Report faults Florida’s cancer-fighting policies

medical malpractice
Florida laws meet none of the Cancer Action Network's benchmarks

A new report being released Thursday by the public policy advocacy affiliate of the American Cancer Society declares Florida to be among the worst states in the nation overall when it comes to state policies and laws in place to fight cancer.

The American Cancer Society Cancer Action Network‘s “How Do you Measure Up? A Progress Report on State Legislative Activity to Reduce Cancer Incidence and Mortality,” gives the Sunshine State “making progress” assessments on five priority areas of policy and law, such as smoking ban laws; and three falling short ratings in other areas, such as indoor tanning laws.

Florida fully measured up to the network’s benchmarks on none of the eight priority areas.

Only Florida and Mississippi failed to measure up to benchmarks in all the areas.

In a news release, the network declared that means that Florida “ranks among the worst in the nation when it comes to implementing policies and passing legislation to prevent and reduce suffering and death from cancer.”

“This year alone in Florida, over 131,000 people will be diagnosed with cancer. We owe it to them — and to everyone at risk of developing this disease — to do everything in our power to prevent cancer and improve access to screenings and treatment,” Heather Youmans, senior director of government relations for ACS CAN in Florida, stated in the news release announcing the report.

The report highlights big-policy decisions by states, notably whether or not they approved expanded Medicaid under the Affordable Care Act, which Florida and 14 other states have not done.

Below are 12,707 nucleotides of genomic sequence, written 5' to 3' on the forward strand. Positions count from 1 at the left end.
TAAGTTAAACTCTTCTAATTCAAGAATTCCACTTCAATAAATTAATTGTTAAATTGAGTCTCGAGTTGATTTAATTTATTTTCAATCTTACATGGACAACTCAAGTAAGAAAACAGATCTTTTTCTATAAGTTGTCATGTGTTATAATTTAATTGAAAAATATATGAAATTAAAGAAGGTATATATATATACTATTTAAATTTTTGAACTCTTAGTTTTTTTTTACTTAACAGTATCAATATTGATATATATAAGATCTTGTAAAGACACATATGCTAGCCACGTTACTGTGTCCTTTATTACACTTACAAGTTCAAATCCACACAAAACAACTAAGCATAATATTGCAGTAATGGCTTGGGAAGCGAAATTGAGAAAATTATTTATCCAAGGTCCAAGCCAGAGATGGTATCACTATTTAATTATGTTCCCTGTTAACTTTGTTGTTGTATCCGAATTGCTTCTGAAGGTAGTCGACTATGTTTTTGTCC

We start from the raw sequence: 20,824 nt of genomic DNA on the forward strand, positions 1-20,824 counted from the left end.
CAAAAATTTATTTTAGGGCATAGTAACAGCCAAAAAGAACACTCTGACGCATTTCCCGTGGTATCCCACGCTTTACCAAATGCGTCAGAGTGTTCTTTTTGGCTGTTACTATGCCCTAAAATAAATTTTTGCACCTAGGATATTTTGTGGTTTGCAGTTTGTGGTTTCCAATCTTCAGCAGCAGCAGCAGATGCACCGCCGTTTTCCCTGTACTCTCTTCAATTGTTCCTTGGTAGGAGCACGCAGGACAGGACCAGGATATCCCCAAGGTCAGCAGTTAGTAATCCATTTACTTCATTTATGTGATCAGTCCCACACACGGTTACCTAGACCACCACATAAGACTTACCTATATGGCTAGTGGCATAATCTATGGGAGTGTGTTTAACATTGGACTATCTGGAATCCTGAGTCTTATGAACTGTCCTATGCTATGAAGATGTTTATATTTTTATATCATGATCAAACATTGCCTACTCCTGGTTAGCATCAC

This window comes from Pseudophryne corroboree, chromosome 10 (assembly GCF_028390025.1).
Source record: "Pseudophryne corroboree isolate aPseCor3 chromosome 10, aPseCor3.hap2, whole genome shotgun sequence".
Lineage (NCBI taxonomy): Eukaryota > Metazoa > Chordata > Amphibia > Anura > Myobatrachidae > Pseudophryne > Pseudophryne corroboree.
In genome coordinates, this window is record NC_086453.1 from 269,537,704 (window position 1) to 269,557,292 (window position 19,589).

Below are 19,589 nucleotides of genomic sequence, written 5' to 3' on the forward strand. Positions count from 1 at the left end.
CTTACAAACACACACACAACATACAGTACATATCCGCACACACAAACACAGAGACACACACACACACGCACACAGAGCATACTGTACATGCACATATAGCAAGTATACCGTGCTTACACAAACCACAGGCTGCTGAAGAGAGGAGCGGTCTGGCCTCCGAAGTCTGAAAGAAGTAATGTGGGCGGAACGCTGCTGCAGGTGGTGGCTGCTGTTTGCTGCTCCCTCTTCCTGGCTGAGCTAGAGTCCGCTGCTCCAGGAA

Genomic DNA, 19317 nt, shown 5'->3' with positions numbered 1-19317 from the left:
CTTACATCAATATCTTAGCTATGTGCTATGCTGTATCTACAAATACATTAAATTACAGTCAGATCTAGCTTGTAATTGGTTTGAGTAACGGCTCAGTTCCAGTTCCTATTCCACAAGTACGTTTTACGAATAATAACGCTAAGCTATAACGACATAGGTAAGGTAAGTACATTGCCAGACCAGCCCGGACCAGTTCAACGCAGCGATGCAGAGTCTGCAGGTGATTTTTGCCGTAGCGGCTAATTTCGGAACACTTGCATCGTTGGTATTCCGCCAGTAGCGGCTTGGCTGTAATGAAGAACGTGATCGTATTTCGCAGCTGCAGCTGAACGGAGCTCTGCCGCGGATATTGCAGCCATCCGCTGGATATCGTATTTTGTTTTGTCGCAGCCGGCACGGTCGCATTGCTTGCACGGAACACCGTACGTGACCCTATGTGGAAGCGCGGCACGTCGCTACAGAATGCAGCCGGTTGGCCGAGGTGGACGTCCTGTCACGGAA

It also highlights some more specific legislative movements, such as restricting indoor tanning devices to adults, which Florida and 33 other states have not done.

And it covers some scalable issues, such as tax rates on cigarettes, for which Florida is rated in the middle nationally, having imposed some, but not enough to impress the American Cancer Society Cancer Action Network.

Florida state officials were not shown the report before Thursday. Neither the Florida Department of Health nor the executive office of Gov. Ron DeSantis offered any responses Wednesday to the report’s findings.

The network is a 501(c)(4) non-profit affiliate of the American Cancer Society with staff in all 50 states advocating for cancer-fighting public policy. The network intends to share the report directly with lawmakers nationwide at the annual National Conference of State Legislatures next week in Nashville.

Specifically, the report rates Florida’s cancer-fighting policies and laws as:

Increased Access to Medicaid: Red (falling short.)

Access to Palliative Care: Yellow (making progress.)

Pain Policy: Yellow.

Cigarette Tax Rates: Yellow.

Smoke-free Laws: Yellow.

Tobacco Prevention and Cessation Program Funding: Yellow.

Medicaid Coverage of Tobacco Cessation Services: Red.

Indoor Tanning: Red.

This year’s report includes a special section examining efforts to stem youth tobacco product use by raising the legal age of sale for tobacco, including for e-cigarette vaping, to 21.

“As Florida lawmakers work to protect our communities from tobacco’s deadly toll, they must reject any attempts to weaken or undermine effective tobacco control efforts and implement comprehensive policies that will prevent our kids from developing a lifelong addiction to tobacco,” Youmans stated in the release.

“This year, ACS CAN worked hard to defeat a Tobacco 21 bill that was influenced by the tobacco industry and would have undermined the progress Florida has made in tobacco control, particularly with youth. Next year, we look forward to focusing on those issues that truly have an impact on youth access and use, including appropriate licensing for all tobacco retailers and enforcement,” she added.

Scott Powers

Scott Powers is an Orlando-based political journalist with 30+ years’ experience, mostly at newspapers such as the Orlando Sentinel and the Columbus Dispatch. He covers local, state and federal politics and space news across much of Central Florida. His career earned numerous journalism awards for stories ranging from the Space Shuttle Columbia disaster to presidential elections to misplaced nuclear waste. He and his wife Connie have three grown children. Besides them, he’s into mystery and suspense books and movies, rock, blues, basketball, baseball, writing unpublished novels, and being amused. Email him at [email protected].


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